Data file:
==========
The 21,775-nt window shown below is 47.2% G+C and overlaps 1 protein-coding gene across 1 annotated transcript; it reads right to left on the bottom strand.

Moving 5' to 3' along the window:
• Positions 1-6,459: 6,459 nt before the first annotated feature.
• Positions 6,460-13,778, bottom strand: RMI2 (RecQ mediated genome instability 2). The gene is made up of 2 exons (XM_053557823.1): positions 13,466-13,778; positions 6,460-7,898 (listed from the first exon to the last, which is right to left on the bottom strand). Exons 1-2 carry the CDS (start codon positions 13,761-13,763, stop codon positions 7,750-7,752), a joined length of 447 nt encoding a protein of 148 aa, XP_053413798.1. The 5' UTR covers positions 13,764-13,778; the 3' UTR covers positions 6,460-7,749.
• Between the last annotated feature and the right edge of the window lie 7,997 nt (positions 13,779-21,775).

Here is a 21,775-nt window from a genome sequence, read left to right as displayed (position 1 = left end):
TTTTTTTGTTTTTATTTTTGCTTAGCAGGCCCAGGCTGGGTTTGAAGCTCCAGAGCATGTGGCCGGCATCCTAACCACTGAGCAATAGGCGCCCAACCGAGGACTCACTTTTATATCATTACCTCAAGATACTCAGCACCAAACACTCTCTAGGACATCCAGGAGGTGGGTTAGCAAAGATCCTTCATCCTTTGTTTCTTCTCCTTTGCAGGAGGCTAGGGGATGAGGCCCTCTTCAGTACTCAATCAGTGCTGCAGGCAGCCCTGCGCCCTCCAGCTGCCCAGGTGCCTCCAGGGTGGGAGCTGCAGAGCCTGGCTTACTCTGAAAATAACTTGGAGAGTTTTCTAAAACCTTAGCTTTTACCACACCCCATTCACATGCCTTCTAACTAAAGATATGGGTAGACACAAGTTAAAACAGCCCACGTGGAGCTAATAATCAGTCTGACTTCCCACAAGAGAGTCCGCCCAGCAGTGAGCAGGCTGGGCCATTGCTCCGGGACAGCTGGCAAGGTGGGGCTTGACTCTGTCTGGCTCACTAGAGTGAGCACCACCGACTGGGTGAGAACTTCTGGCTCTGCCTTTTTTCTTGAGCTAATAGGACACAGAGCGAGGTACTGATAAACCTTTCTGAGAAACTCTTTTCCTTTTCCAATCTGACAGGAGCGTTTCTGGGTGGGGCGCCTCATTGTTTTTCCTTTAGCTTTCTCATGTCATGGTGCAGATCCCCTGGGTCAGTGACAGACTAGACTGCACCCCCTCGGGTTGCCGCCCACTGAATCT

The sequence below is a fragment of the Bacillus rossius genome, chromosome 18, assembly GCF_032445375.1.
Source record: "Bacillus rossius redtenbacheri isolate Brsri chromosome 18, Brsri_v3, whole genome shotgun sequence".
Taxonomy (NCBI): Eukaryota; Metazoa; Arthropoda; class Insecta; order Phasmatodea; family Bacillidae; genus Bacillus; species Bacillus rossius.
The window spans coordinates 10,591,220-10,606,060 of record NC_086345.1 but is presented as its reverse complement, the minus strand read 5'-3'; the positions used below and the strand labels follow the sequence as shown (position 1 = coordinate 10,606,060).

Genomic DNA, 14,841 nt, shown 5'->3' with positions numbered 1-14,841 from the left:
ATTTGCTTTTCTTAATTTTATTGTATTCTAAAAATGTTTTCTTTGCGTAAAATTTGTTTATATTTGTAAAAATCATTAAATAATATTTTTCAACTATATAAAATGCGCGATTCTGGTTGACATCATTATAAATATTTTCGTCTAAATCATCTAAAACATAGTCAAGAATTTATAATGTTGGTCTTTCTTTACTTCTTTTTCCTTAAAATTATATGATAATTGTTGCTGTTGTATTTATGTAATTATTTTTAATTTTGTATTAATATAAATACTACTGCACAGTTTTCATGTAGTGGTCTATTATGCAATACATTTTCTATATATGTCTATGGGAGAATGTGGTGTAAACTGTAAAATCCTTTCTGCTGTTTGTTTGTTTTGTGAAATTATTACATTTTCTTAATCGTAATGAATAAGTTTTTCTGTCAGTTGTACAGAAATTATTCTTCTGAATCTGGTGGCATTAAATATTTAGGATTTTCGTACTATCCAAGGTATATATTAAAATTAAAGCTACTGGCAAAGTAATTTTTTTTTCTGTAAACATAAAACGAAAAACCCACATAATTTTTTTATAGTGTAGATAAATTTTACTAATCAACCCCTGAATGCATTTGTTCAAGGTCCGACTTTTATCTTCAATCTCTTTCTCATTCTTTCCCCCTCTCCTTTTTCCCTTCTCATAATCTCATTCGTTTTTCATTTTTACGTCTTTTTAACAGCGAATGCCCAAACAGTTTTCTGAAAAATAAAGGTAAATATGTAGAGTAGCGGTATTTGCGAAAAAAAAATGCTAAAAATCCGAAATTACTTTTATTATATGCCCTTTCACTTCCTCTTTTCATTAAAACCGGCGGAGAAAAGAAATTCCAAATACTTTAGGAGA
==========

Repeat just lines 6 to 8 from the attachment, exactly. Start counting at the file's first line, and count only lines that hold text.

Here is a 21,775-nt window from a genome sequence, read left to right as displayed (position 1 = left end):
TTTTTTTGTTTTTATTTTTGCTTAGCAGGCCCAGGCTGGGTTTGAAGCTCCAGAGCATGTGGCCGGCATCCTAACCACTGAGCAATAGGCGCCCAACCGAGGACTCACTTTTATATCATTACCTCAAGATACTCAGCACCAAACACTCTCTAGGACATCCAGGAGGTGGGTTAGCAAAGATCCTTCATCCTTTGTTTCTTCTCCTTTGCAGGAGGCTAGGGGATGAGGCCCTCTTCAGTACTCAATCAGTGCTGCAGGCAGCCCTGCGCCCTCCAGCTGCCCAGGTGCCTCCAGGGTGGGAGCTGCAGAGCCTGGCTTACTCTGAAAATAACTTGGAGAGTTTTCTAAAACCTTAGCTTTTACCACACCCCATTCACATGCCTTCTAACTAAAGATATGGGTAGACACAAGTTAAAACAGCCCACGTGGAGCTAATAATCAGTCTGACTTCCCACAAGAGAGTCCGCCCAGCAGTGAGCAGGCTGGGCCATTGCTCCGGGACAGCTGGCAAGGTGGGGCTTGACTCTGTCTGGCTCACTAGAGTGAGCACCACCGACTGGGTGAGAACTTCTGGCTCTGCCTTTTTTCTTGAGCTAATAGGACACAGAGCGAGGTACTGATAAACCTTTCTGAGAAACTCTTTTCCTTTTCCAATCTGACAGGAGCGTTTCTGGGTGGGGCGCCTCATTGTTTTTCCTTTAGCTTTCTCATGTCATGGTGCAGATCCCCTGGGTCAGTGACAGACTAGACTGCACCCCCTCGGGTTGCCGCCCACTGAATCT

The sequence below is a fragment of the Bacillus rossius genome, chromosome 18, assembly GCF_032445375.1.